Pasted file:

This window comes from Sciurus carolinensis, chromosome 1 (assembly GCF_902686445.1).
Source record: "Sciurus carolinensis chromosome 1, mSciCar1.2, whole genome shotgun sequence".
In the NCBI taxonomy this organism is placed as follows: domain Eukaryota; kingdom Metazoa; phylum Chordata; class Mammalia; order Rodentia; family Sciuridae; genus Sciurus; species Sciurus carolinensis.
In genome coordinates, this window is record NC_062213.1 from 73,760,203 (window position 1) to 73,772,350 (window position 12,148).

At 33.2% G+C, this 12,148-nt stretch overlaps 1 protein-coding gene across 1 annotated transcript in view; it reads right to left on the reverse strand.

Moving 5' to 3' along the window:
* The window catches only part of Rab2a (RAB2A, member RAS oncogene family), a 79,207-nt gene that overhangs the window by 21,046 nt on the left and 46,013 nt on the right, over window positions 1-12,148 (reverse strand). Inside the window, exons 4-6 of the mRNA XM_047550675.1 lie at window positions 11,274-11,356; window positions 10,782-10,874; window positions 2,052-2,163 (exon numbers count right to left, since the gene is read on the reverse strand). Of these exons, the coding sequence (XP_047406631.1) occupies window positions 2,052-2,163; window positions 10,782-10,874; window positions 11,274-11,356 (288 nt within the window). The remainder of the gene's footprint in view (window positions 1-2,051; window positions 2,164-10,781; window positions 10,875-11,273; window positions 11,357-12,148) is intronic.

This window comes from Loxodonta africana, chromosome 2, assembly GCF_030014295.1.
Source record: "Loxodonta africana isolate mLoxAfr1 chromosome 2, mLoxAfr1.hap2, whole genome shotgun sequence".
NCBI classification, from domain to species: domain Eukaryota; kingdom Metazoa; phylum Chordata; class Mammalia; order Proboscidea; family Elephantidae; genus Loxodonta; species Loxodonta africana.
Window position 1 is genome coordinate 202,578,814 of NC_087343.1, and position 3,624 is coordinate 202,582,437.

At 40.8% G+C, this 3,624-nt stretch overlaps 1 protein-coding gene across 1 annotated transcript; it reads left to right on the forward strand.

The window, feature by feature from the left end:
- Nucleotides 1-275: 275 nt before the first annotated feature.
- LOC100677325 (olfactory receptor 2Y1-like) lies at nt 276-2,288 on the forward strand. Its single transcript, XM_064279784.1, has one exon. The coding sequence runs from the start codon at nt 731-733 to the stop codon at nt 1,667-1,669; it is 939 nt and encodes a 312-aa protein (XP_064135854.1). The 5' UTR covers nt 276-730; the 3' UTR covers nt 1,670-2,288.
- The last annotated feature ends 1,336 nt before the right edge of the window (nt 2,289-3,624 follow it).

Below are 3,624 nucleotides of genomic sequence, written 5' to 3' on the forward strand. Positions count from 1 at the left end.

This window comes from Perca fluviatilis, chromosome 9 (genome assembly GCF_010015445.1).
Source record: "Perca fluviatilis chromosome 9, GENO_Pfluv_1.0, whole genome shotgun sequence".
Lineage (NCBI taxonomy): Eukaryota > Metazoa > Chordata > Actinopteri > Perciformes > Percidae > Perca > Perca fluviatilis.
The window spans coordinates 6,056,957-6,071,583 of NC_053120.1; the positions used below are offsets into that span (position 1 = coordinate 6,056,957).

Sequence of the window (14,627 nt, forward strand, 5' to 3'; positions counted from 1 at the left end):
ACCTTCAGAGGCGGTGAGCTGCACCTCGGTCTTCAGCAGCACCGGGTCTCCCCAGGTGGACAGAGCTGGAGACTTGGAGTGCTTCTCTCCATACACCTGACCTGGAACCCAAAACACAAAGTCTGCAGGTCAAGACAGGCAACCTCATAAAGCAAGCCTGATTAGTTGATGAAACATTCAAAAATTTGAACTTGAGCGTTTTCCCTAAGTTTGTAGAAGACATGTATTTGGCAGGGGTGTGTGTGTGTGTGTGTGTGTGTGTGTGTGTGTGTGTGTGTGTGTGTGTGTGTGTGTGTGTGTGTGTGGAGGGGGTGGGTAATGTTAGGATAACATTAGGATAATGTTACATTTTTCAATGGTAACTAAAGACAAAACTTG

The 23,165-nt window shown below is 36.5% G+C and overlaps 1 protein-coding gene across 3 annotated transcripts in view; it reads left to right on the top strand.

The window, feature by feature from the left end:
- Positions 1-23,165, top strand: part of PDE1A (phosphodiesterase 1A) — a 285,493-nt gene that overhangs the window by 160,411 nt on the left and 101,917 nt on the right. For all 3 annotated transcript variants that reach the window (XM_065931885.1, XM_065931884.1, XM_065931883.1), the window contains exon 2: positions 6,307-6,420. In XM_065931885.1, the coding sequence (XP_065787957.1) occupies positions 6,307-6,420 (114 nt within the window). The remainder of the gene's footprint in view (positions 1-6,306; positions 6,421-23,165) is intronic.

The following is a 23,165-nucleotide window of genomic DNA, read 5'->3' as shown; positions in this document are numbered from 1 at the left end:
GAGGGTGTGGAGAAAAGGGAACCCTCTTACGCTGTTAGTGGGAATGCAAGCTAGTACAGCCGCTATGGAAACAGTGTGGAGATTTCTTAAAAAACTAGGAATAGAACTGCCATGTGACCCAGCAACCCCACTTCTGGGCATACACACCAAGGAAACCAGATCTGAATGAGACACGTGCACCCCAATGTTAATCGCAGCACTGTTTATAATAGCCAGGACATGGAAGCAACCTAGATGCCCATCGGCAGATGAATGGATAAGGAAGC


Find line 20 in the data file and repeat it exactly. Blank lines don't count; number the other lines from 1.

Lineage (NCBI taxonomy): Eukaryota > Metazoa > Chordata > Actinopteri > Perciformes > Percidae > Perca > Perca fluviatilis.